Kosovo Serbs protest against government in Mitrovico (Photo by Ferdi Limani/Getty Images)


Kosovo Serbs vow to ‘take matters into their own hands’


In what could be the latest escalation in the standoff between Serbs and the Kosovar Government, the Serbian minority is set to unilaterally proclaim an association of their communities.

In defiance of Prime Minister Albin Kurti’s government, the Serb minority is to  “take matters into our own hands”, according to a source close to the Serbian protest movement.

The source, speaking to Serbian newspaper Blic, said that the structure, committees and the president of the organisation have all already been decided upon.

The move could spark an escalation of unrest in the region, where attempts by the Kosovar authorities to install ethnic Albanian mayors in Serb-majority towns have already resulted in outbreaks of violence.

The creation of an autonomous Association of Serbian Municipalities within Kosovo has been at the centre of recent Kosovo-Serbia tensions and has further strained relations. Its establishment was stipulated in several European Union-brokered deals between Kosovo and Serbia – the most recent being agreed earlier this year.

However, Kosovan Prime Minister, Albin Kurti, has backtracked on the agreement, saying that all citizens in Kosovo are equal and ‘special status’ should not be given to ethnic minorities. He claimed that Kosovo’s state constitution “cannot sustain a mono-ethnic entity like [the] Association of Serb Majority Municipalities”.

A Serbian association was first agreed to by Kosovo in 2013. The Blic source referred to the frustration among Kosovo’s Serbs about the length of time taken for its establishment.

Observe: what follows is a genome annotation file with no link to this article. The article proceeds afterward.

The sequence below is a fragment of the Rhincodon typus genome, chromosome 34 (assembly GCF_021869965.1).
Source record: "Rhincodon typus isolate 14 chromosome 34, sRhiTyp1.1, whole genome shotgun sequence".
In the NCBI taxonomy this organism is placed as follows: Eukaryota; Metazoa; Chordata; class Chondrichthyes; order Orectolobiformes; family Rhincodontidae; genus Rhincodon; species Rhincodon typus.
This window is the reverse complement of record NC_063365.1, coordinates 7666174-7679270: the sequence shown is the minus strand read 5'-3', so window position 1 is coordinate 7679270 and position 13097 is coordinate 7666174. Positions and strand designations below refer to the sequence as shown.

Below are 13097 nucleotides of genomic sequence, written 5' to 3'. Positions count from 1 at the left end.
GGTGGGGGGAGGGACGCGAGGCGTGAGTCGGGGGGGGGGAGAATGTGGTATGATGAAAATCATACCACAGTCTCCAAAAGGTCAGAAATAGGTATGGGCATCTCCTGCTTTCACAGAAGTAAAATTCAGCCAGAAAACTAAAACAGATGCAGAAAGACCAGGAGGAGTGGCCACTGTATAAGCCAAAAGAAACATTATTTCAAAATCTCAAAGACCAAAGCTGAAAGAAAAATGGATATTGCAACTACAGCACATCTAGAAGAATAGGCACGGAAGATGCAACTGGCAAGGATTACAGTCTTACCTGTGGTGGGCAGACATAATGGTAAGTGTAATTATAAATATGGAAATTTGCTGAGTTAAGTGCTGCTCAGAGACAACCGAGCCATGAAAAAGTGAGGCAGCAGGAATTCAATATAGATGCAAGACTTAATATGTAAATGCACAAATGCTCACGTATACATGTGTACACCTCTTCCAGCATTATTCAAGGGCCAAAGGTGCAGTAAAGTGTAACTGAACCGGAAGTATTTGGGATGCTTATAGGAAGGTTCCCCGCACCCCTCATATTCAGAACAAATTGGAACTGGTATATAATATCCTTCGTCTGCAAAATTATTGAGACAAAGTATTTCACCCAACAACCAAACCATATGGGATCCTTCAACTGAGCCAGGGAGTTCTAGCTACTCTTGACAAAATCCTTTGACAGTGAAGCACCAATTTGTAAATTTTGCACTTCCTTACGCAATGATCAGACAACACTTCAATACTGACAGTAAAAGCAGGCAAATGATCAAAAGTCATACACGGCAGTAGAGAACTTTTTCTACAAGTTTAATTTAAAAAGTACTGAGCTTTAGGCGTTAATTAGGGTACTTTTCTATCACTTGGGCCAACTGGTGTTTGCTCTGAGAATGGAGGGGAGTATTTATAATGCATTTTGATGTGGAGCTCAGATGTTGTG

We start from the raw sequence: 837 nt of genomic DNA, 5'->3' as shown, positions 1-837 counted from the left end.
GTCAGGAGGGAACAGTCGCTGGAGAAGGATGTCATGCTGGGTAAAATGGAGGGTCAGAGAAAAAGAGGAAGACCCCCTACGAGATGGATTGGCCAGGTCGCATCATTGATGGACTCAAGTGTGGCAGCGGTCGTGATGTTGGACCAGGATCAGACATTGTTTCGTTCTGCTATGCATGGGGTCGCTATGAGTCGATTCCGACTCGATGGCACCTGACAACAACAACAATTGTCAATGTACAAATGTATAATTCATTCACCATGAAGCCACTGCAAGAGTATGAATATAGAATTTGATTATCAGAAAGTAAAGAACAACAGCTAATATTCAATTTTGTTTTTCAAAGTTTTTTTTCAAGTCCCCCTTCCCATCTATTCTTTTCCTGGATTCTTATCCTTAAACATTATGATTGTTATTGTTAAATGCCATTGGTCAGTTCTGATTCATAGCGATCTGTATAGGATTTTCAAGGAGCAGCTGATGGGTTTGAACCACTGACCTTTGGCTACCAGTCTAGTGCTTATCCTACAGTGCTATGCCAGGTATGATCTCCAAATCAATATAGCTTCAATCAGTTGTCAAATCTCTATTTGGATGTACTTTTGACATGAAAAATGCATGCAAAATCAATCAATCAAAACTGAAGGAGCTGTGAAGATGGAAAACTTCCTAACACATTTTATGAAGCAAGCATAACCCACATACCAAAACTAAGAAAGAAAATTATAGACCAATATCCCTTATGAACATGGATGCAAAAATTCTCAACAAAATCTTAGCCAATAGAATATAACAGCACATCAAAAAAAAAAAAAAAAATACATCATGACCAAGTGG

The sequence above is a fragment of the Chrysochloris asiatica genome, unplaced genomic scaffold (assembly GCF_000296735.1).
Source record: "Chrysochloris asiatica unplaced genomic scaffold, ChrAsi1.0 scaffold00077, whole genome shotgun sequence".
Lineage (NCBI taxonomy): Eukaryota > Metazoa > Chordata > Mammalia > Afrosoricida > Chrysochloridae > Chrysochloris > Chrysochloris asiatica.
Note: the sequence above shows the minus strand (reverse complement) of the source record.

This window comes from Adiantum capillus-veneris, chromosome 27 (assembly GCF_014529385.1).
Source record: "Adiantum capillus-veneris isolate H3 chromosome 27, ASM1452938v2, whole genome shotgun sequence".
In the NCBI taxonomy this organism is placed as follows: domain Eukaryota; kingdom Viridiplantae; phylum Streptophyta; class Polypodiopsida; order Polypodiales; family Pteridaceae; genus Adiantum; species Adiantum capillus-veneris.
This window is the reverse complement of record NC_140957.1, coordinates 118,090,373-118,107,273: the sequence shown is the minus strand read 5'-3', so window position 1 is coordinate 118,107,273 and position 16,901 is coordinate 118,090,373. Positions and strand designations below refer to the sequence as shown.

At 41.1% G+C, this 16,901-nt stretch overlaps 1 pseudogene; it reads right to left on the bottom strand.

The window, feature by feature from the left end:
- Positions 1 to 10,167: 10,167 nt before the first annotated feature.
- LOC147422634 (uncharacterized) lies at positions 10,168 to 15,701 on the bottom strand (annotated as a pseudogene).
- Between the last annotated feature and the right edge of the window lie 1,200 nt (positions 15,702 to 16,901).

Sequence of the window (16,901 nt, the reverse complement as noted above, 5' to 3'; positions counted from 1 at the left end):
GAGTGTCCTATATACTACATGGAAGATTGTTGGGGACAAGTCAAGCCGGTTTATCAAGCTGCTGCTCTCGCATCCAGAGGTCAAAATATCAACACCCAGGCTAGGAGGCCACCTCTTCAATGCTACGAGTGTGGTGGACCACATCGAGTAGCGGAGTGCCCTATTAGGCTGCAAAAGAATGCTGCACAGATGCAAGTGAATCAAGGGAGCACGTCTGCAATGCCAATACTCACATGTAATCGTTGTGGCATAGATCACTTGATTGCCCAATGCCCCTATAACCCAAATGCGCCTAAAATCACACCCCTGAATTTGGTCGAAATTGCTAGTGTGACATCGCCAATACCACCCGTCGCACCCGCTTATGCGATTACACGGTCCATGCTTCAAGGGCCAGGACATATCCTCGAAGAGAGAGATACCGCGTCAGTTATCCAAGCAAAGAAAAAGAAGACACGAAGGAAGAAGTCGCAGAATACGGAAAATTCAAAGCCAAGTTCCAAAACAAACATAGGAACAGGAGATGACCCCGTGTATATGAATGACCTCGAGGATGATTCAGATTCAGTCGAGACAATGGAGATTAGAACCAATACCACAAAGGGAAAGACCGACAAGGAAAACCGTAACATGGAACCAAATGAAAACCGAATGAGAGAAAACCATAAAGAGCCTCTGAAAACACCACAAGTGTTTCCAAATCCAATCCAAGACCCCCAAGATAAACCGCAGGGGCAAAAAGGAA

“For more than 3,700 days, the union of Serbian municipalities has not been formed, and after everything we have endured in recent days, it is clear that no one really wants it … That’s why we will take matters into our own hands,” the source said.

The first president of the new association is apparently set to be Dragiša Milović, a former president of the Kosovo municipality of Zvečan.

Rumours circulating on the Serbian political scene indicate that the unilateral move by Kosovo’s Serbian community could happen quickly.

Ultra-nationalist politician and a former Deputy Prime Minister of Serbia, Vojislav Šešelj, said the Kosovar Serbs have “practically already made” the Association of Serbian Municipalities a reality, “and they can announce it themselves …” and that “there is no more discussion about whether we want it”.

Šešelj also said the official formation is likely to be announced on Vidovdan – a religious and national holiday on June 28 with deep significance for Serbians. That sentiment was echoed by Serbian President, Aleksandar Vučić, who said on June 18 that he was certain the Serbs from Kosovo will “take active steps” on Vidovdan.

Observers says any such move could make the current situation worse for Kurti.

Already his government’s handling of the Serbian minority has been condemned by both the EU and the US. The EU is already effectively sanctioning Kosovo, cutting off financial cooperation, although the bloc is refusing to refer to those moves ‘sanctions’.

On June 12, Kurti had outlined his government’s five proposals to reduce internal tensions. They largely consisted of measures to arrest and punish Serbian protestors who had rioted against the installation of the Albanian mayors. Josep Borrell, the EU High Representative and head of the European External Action Service, has rejected Kurti’s proposals.